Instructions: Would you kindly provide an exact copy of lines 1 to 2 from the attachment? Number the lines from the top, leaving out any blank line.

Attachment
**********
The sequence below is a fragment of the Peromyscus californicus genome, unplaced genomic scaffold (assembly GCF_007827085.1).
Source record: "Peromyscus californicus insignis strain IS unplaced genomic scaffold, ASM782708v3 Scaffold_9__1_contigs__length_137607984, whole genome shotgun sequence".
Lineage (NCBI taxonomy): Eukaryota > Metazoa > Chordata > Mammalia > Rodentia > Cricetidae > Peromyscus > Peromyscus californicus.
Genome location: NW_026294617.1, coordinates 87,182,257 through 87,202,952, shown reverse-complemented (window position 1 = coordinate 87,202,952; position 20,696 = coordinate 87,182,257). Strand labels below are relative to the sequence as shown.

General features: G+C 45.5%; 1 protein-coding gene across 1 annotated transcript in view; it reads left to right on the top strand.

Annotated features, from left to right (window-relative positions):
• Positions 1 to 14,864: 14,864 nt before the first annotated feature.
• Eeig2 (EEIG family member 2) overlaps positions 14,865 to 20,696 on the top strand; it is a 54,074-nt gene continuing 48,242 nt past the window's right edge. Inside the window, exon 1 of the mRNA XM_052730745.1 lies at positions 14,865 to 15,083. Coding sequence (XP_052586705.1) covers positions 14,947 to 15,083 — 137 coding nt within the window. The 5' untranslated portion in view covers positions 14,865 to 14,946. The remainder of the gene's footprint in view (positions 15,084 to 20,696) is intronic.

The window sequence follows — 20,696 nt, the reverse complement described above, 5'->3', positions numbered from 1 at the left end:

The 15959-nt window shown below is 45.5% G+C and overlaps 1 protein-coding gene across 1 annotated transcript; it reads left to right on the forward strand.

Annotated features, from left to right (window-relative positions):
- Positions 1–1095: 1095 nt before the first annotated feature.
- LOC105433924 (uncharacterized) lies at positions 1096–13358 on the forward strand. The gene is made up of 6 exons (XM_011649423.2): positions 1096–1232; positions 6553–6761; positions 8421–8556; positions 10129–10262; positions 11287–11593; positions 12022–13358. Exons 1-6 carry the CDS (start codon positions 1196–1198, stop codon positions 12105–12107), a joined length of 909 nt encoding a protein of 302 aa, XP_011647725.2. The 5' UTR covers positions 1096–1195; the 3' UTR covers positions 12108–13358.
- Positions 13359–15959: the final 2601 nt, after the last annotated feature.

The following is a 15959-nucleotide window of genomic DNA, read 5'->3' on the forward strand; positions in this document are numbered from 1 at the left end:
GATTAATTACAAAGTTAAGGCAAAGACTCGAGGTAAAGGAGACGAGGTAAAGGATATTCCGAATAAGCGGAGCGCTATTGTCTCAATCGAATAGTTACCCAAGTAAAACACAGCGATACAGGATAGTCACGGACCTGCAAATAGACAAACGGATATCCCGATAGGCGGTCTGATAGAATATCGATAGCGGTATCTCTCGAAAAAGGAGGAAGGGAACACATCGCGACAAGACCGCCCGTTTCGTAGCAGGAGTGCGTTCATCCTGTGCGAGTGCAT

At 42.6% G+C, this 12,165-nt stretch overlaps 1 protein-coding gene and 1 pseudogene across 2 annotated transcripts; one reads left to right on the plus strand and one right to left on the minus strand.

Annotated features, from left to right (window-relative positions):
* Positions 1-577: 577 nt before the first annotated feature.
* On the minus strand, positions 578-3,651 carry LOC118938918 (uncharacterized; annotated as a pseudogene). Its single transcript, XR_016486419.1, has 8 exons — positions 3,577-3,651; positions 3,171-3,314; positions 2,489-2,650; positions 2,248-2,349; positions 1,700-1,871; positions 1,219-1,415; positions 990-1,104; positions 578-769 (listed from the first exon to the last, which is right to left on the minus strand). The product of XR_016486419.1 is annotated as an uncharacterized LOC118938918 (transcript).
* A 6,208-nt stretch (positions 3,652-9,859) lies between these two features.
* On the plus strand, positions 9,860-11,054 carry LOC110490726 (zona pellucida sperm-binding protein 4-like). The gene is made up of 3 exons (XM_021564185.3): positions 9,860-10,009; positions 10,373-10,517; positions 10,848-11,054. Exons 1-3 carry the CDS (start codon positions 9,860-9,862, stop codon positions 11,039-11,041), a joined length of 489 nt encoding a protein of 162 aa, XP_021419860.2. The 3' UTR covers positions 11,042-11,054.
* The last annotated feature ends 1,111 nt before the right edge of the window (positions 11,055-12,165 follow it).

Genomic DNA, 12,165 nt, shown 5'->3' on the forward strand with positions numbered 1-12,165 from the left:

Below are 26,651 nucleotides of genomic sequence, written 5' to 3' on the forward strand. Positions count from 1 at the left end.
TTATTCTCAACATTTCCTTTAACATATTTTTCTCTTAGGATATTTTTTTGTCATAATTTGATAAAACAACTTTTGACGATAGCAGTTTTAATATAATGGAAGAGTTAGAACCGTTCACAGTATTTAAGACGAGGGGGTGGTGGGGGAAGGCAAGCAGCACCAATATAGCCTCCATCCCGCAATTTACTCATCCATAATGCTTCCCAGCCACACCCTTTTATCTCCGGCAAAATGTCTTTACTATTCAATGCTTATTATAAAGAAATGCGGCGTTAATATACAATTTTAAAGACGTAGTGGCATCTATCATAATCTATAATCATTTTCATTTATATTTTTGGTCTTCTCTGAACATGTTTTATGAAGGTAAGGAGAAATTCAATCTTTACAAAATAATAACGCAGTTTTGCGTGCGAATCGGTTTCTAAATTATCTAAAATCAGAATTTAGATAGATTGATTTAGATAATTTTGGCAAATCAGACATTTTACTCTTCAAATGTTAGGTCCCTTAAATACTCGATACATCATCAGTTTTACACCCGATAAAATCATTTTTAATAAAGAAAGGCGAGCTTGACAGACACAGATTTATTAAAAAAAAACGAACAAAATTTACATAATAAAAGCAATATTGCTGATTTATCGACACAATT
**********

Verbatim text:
The sequence below is a fragment of the Peromyscus californicus genome, unplaced genomic scaffold (assembly GCF_007827085.1).
Source record: "Peromyscus californicus insignis strain IS unplaced genomic scaffold, ASM782708v3 Scaffold_9__1_contigs__length_137607984, whole genome shotgun sequence".